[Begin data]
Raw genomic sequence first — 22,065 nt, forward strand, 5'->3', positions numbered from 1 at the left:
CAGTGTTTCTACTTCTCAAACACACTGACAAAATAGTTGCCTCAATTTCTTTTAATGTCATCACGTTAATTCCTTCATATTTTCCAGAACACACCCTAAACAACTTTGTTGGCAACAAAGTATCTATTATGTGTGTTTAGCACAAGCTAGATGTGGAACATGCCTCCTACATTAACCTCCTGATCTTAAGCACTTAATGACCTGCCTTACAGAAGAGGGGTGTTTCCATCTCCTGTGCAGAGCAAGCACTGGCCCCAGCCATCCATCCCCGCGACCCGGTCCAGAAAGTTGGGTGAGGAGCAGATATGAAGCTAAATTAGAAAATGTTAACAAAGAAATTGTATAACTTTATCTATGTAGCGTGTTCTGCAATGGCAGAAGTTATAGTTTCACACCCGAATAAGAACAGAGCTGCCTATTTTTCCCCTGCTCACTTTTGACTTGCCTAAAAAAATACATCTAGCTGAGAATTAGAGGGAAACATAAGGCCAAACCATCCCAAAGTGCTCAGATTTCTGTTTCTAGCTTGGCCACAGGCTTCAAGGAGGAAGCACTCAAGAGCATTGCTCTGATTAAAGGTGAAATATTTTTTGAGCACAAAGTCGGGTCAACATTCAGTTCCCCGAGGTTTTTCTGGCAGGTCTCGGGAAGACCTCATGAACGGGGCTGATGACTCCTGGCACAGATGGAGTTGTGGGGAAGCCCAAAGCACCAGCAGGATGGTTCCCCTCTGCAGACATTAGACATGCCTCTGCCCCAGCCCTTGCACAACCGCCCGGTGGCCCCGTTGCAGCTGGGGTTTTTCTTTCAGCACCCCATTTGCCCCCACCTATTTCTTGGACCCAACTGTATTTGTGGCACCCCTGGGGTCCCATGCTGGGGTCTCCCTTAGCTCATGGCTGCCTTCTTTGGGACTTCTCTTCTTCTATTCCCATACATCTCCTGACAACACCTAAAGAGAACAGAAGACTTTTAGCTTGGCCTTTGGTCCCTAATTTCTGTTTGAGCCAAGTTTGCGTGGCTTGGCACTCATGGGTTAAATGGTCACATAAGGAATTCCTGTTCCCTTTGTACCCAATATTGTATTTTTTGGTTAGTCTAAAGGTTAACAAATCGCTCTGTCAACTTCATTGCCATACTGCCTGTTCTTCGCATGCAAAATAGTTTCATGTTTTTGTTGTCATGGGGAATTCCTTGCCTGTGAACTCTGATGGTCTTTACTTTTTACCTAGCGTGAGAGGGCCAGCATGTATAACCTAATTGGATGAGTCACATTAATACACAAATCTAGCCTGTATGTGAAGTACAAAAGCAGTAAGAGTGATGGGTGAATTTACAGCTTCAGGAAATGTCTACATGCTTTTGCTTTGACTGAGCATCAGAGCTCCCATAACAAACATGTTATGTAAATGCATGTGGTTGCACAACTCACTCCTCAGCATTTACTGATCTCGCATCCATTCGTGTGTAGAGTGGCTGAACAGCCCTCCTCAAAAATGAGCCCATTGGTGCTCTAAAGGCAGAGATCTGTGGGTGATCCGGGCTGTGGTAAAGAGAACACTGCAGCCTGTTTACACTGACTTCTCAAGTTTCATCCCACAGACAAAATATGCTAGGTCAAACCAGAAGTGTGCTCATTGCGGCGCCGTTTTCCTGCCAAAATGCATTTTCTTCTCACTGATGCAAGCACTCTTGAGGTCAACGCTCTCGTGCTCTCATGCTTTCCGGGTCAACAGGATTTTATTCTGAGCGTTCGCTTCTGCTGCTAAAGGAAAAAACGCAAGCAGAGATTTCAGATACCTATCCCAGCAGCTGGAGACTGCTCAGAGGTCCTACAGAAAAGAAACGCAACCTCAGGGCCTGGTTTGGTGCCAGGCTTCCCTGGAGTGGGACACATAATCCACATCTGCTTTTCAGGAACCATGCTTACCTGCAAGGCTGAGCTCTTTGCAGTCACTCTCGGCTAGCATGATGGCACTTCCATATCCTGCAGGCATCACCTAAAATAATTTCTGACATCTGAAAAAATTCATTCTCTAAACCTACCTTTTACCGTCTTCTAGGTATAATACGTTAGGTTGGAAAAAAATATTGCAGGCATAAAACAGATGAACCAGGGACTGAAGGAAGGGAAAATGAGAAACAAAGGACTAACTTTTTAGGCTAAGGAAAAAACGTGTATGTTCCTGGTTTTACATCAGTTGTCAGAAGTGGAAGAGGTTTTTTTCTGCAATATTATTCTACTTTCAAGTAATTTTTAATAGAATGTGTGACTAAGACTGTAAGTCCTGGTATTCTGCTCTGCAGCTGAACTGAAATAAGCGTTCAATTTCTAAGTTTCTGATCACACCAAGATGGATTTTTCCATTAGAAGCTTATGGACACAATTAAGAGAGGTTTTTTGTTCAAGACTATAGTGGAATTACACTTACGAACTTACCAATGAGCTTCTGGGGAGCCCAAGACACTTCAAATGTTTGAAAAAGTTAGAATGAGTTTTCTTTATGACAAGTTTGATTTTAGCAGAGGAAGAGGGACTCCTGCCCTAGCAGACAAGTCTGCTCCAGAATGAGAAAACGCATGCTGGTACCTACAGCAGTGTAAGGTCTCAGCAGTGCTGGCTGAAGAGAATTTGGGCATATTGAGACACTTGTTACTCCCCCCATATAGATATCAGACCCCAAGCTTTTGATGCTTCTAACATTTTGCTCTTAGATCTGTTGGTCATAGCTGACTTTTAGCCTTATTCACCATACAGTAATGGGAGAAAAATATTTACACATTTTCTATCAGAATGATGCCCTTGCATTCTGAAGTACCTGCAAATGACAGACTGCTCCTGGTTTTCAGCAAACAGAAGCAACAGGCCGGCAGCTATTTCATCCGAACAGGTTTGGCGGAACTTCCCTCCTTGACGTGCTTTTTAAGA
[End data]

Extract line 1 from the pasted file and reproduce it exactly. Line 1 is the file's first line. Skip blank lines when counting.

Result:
Raw genomic sequence first — 22,065 nt, forward strand, 5'->3', positions numbered from 1 at the left: